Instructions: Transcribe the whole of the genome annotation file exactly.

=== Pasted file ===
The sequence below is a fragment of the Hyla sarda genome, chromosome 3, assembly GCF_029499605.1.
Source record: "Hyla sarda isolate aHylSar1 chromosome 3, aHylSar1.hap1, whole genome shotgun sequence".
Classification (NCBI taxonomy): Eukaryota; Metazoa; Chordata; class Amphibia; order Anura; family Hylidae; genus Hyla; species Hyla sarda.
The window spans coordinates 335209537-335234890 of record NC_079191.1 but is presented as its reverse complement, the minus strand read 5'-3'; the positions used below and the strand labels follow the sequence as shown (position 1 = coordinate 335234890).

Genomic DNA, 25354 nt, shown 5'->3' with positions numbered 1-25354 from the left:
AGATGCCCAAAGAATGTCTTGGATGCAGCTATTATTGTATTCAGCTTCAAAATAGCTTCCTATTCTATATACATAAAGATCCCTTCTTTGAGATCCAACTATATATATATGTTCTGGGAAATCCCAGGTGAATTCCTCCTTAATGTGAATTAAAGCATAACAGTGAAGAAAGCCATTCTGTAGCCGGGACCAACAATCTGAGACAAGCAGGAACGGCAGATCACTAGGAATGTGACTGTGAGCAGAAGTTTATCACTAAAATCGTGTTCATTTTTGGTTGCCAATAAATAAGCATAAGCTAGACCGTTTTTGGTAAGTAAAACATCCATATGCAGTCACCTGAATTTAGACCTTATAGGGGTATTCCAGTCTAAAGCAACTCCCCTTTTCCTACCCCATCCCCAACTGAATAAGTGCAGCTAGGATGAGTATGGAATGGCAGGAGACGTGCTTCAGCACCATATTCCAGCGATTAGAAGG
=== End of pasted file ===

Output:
The sequence below is a fragment of the Hyla sarda genome, chromosome 3, assembly GCF_029499605.1.
Source record: "Hyla sarda isolate aHylSar1 chromosome 3, aHylSar1.hap1, whole genome shotgun sequence".
Classification (NCBI taxonomy): Eukaryota; Metazoa; Chordata; class Amphibia; order Anura; family Hylidae; genus Hyla; species Hyla sarda.
The window spans coordinates 335209537-335234890 of record NC_079191.1 but is presented as its reverse complement, the minus strand read 5'-3'; the positions used below and the strand labels follow the sequence as shown (position 1 = coordinate 335234890).

Genomic DNA, 25354 nt, shown 5'->3' with positions numbered 1-25354 from the left:
AGATGCCCAAAGAATGTCTTGGATGCAGCTATTATTGTATTCAGCTTCAAAATAGCTTCCTATTCTATATACATAAAGATCCCTTCTTTGAGATCCAACTATATATATATGTTCTGGGAAATCCCAGGTGAATTCCTCCTTAATGTGAATTAAAGCATAACAGTGAAGAAAGCCATTCTGTAGCCGGGACCAACAATCTGAGACAAGCAGGAACGGCAGATCACTAGGAATGTGACTGTGAGCAGAAGTTTATCACTAAAATCGTGTTCATTTTTGGTTGCCAATAAATAAGCATAAGCTAGACCGTTTTTGGTAAGTAAAACATCCATATGCAGTCACCTGAATTTAGACCTTATAGGGGTATTCCAGTCTAAAGCAACTCCCCTTTTCCTACCCCATCCCCAACTGAATAAGTGCAGCTAGGATGAGTATGGAATGGCAGGAGACGTGCTTCAGCACCATATTCCAGCGATTAGAAGG